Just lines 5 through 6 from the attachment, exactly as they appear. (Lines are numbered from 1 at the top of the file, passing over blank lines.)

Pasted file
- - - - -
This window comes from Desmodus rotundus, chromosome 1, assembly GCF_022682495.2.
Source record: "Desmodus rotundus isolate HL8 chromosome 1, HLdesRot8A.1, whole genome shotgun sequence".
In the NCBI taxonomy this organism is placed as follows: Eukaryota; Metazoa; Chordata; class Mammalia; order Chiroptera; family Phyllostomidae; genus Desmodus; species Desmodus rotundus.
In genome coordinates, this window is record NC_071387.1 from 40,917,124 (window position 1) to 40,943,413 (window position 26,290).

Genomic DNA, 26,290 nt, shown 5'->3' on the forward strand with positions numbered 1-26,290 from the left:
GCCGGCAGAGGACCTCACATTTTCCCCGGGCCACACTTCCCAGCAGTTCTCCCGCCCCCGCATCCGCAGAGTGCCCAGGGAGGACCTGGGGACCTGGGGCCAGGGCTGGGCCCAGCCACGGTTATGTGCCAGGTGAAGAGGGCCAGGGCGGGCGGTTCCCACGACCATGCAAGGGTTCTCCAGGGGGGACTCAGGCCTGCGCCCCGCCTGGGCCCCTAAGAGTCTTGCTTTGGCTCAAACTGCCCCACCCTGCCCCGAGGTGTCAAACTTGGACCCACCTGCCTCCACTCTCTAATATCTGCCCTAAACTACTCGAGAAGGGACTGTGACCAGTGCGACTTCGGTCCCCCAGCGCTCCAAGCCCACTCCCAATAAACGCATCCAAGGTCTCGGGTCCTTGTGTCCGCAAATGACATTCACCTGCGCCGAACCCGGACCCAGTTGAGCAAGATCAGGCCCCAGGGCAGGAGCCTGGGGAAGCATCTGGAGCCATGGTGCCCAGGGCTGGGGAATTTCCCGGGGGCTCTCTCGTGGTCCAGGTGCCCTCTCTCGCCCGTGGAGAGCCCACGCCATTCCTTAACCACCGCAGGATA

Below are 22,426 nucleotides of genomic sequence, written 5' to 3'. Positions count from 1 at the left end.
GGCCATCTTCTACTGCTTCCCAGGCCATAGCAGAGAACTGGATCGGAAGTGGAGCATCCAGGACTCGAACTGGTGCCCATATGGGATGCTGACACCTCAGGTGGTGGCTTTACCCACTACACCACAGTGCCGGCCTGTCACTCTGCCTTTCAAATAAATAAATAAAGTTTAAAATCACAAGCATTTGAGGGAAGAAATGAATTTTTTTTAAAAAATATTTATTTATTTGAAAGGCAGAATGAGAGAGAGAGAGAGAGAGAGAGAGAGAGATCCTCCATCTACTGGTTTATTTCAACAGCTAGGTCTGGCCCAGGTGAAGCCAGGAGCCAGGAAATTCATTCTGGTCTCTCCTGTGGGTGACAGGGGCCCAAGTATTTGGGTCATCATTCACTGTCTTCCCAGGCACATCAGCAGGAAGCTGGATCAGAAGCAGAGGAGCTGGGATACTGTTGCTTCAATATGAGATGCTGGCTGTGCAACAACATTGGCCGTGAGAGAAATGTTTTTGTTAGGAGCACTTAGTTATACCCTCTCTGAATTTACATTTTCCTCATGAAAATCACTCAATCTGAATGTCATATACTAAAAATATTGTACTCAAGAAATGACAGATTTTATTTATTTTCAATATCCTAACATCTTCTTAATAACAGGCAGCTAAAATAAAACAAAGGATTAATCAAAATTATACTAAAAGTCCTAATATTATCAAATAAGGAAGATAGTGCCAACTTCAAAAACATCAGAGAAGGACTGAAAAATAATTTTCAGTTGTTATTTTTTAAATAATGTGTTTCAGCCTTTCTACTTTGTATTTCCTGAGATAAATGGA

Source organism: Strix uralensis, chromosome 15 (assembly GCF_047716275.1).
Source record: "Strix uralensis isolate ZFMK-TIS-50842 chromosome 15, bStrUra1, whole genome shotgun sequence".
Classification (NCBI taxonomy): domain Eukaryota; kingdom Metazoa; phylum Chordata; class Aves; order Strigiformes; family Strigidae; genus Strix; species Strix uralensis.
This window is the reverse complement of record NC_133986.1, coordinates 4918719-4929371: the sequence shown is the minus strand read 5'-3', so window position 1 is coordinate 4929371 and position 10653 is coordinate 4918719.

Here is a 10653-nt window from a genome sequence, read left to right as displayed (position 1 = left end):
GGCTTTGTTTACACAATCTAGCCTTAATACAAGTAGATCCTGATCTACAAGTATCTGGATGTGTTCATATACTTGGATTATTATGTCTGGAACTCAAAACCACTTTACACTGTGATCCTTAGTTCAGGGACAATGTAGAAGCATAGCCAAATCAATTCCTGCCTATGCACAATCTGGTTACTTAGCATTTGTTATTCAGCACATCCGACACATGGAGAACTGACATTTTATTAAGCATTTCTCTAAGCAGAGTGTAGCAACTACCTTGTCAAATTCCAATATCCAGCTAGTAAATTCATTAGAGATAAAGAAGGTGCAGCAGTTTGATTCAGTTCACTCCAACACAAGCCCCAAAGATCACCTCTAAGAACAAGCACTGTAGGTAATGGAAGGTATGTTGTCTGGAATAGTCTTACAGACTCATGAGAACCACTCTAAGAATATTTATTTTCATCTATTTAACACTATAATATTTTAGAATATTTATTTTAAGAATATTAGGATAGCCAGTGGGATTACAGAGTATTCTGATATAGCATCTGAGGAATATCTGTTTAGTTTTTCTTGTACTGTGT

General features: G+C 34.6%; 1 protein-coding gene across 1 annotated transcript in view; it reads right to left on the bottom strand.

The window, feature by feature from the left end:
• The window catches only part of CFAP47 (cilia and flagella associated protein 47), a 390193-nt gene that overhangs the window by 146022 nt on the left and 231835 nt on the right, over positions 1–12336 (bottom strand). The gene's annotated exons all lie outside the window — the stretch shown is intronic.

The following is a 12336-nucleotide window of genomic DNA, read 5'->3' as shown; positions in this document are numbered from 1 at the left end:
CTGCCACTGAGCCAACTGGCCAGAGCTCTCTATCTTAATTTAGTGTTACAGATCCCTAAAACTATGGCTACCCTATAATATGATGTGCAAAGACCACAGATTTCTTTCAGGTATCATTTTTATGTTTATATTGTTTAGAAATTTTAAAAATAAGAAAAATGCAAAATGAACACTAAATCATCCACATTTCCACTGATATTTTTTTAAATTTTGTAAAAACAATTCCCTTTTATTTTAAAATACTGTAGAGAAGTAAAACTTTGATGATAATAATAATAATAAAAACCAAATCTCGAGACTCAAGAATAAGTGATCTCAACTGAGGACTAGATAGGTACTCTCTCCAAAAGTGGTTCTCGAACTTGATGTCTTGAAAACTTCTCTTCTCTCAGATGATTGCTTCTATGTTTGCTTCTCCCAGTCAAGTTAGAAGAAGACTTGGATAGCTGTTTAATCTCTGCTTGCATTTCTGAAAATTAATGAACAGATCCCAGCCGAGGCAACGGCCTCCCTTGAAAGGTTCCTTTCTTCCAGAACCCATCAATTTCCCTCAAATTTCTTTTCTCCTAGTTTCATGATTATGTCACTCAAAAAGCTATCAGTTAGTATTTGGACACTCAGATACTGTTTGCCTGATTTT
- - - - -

Genomic DNA, 26,290 nt, shown 5'->3' on the forward strand with positions numbered 1-26,290 from the left:
GCCGGCAGAGGACCTCACATTTTCCCCGGGCCACACTTCCCAGCAGTTCTCCCGCCCCCGCATCCGCAGAGTGCCCAGGGAGGACCTGGGGACCTGGGGCCAGGGCTGGGCCCAGCCACGGTTATGTGCCAGGTGAAGAGGGCCAGGGCGGGCGGTTCCCACGACCATGCAAGGGTTCTCCAGGGGGGACTCAGGCCTGCGCCCCGCCTGGGCCCCTAAGAGTCTTGCTTTGGCTCAAACTGCCCCACCCTGCCCCGAGGTGTCAAACTTGGACCCACCTGCCTCCACTCTCTAATATCTGCCCTAAACTACTCGAGAAGGGACTGTGACCAGTGCGACTTCGGTCCCCCAGCGCTCCAAGCCCACTCCCAATAAACGCATCCAAGGTCTCGGGTCCTTGTGTCCGCAAATGACATTCACCTGCGCCGAACCCGGACCCAGTTGAGCAAGATCAGGCCCCAGGGCAGGAGCCTGGGGAAGCATCTGGAGCCATGGTGCCCAGGGCTGGGGAATTTCCCGGGGGCTCTCTCGTGGTCCAGGTGCCCTCTCTCGCCCGTGGAGAGCCCACGCCATTCCTTAACCACCGCAGGATA